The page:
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Recently released reports show outcomes disappointing to transfer student advocates.

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New data show that fewer than half of community college students who transfer to four-year institutions go on to earn a bachelor’s degree, and these poor outcomes are more pronounced among the most vulnerable student populations.

The findings were detailed in two new reports, one focused on community colleges and another on four-year institutions, released Wednesday by the Community College Research Center at Columbia University’s Teachers College, the Aspen Institute College Excellence Program and the National Student Clearinghouse Research Center. The findings draw on data from the National Student Clearinghouse.

“Tracking Transfer” reports have been published regularly since 2017, but this is the first time the transfer student outcomes data were disaggregated by categories such as race, ethnicity and income.

Only about a third of students who started community college during the 2015–16 academic year transferred to four-year colleges and universities, a statistic that hasn’t changed since 2007, according to the reports. Among those who did transfer, fewer than half, 48 percent, earned bachelor’s degrees. The reports also cite research indicating that about 80 percent of community college students intend to transfer.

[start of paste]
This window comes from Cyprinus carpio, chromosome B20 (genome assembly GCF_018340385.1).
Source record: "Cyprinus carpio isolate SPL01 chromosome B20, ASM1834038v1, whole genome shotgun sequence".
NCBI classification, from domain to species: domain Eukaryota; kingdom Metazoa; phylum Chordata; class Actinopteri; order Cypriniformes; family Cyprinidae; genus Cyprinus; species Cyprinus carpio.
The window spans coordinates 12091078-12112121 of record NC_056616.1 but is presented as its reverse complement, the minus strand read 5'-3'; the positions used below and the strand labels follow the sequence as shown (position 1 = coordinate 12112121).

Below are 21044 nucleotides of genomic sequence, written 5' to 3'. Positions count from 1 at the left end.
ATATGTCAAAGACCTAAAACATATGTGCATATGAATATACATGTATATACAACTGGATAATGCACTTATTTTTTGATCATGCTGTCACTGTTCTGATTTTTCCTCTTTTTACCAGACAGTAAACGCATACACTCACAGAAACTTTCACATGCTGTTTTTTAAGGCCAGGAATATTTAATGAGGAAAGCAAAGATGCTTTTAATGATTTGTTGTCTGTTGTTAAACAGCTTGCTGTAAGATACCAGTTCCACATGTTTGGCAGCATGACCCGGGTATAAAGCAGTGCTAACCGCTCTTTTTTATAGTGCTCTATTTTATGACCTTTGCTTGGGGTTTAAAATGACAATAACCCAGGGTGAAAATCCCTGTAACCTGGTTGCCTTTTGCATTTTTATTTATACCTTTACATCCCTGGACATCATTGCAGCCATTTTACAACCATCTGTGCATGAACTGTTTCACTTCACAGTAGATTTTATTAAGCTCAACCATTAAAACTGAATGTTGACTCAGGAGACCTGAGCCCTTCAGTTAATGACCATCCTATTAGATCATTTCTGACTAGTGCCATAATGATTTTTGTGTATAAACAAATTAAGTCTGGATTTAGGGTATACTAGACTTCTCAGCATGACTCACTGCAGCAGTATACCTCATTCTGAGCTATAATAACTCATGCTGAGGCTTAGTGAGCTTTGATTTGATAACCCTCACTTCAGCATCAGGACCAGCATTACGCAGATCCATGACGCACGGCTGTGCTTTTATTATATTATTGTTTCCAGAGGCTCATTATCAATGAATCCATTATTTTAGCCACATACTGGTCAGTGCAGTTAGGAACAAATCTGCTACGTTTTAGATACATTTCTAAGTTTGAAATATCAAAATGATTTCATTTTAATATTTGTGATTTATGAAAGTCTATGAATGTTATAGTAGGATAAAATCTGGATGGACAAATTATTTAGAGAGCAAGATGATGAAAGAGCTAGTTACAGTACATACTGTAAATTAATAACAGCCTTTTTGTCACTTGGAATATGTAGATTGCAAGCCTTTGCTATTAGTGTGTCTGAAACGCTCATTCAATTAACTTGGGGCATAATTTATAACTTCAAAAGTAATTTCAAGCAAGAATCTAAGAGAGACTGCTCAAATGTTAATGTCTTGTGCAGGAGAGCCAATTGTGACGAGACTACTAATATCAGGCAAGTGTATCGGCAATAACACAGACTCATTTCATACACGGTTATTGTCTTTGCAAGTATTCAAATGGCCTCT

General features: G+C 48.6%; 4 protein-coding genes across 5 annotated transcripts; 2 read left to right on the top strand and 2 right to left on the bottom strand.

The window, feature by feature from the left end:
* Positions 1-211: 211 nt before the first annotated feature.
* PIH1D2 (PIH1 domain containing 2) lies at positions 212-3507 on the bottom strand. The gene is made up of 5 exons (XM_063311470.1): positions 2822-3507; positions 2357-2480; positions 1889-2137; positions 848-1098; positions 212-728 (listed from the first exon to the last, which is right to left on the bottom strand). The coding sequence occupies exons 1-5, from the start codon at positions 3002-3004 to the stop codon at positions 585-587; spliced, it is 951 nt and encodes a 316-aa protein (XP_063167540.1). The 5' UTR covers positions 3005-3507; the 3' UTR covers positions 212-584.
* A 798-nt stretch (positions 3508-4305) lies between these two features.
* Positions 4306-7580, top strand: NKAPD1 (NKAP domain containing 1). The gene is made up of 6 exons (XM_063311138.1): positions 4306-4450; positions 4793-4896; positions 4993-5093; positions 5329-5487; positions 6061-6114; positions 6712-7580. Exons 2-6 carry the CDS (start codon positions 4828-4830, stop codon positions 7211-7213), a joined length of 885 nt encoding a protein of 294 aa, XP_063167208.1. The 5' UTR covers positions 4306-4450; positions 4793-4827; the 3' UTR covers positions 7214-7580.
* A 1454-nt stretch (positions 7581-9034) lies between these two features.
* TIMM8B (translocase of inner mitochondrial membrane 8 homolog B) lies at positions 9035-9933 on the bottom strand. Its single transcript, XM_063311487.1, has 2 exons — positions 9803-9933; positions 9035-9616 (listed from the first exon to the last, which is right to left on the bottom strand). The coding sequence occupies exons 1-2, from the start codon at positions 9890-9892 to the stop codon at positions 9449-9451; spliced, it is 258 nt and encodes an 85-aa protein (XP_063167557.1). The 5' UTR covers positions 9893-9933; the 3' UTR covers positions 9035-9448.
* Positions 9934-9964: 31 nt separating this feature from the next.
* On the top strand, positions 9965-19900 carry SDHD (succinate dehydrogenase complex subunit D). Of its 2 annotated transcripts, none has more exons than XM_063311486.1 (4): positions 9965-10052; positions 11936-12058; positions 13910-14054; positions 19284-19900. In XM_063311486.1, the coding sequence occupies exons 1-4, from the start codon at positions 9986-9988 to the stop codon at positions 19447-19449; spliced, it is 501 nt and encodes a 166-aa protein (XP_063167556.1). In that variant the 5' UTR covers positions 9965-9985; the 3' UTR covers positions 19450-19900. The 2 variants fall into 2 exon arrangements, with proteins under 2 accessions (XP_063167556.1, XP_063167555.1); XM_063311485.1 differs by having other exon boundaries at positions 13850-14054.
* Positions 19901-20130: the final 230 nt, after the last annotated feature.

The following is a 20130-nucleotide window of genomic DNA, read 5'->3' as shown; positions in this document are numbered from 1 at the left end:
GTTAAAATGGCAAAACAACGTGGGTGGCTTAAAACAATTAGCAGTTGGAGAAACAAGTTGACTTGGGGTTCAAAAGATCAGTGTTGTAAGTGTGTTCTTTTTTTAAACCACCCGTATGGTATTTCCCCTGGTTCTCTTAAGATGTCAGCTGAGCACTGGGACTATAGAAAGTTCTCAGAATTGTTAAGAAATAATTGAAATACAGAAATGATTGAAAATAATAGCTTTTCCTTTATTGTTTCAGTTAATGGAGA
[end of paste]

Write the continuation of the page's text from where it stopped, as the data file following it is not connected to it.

Over all, only 16 percent of community college students transferred and completed a bachelor’s degree within six years, up slightly from 14 percent in 2016. Outcomes were worse for certain subgroups of students; only 9 percent of Black community college students and 13 percent of Hispanic students transferred from community college and earned their bachelor’s degrees within six years. The same was true for 11 percent of low-income students and 6 percent of learners aged 25 and older.

“The system is not supporting students,” said Tatiana Velasco, lead author of the reports and research associate at the CCRC. “Partnerships between community colleges and four-year institutions are struggling to deliver outcomes.” Meanwhile, “low-income students, students of color and older adults are the students who are most affected by these underperforming transfer systems.”

A Widespread Problem

State-level data show that some states made gains in their transfer and bachelor’s degree attainment rates for these students, but there was no state where even a fourth of community college students went on to earn their bachelor’s degrees.

“No state should look at this data and consider it a win,” said Tania LaViolet, director of research and innovation at the Aspen Institute College Excellence Program. “Even for the states who are doing well relative to others, there is still much more work that needs to be done.”

Some community colleges, however, are producing positive outcomes, according to the reports. More than a quarter of community colleges, 27 percent, had bachelor’s degree completion rates above the national rate for both their transfer students over all and for Hispanic students, and 15 percent of colleges exceeded the national rate for Black students.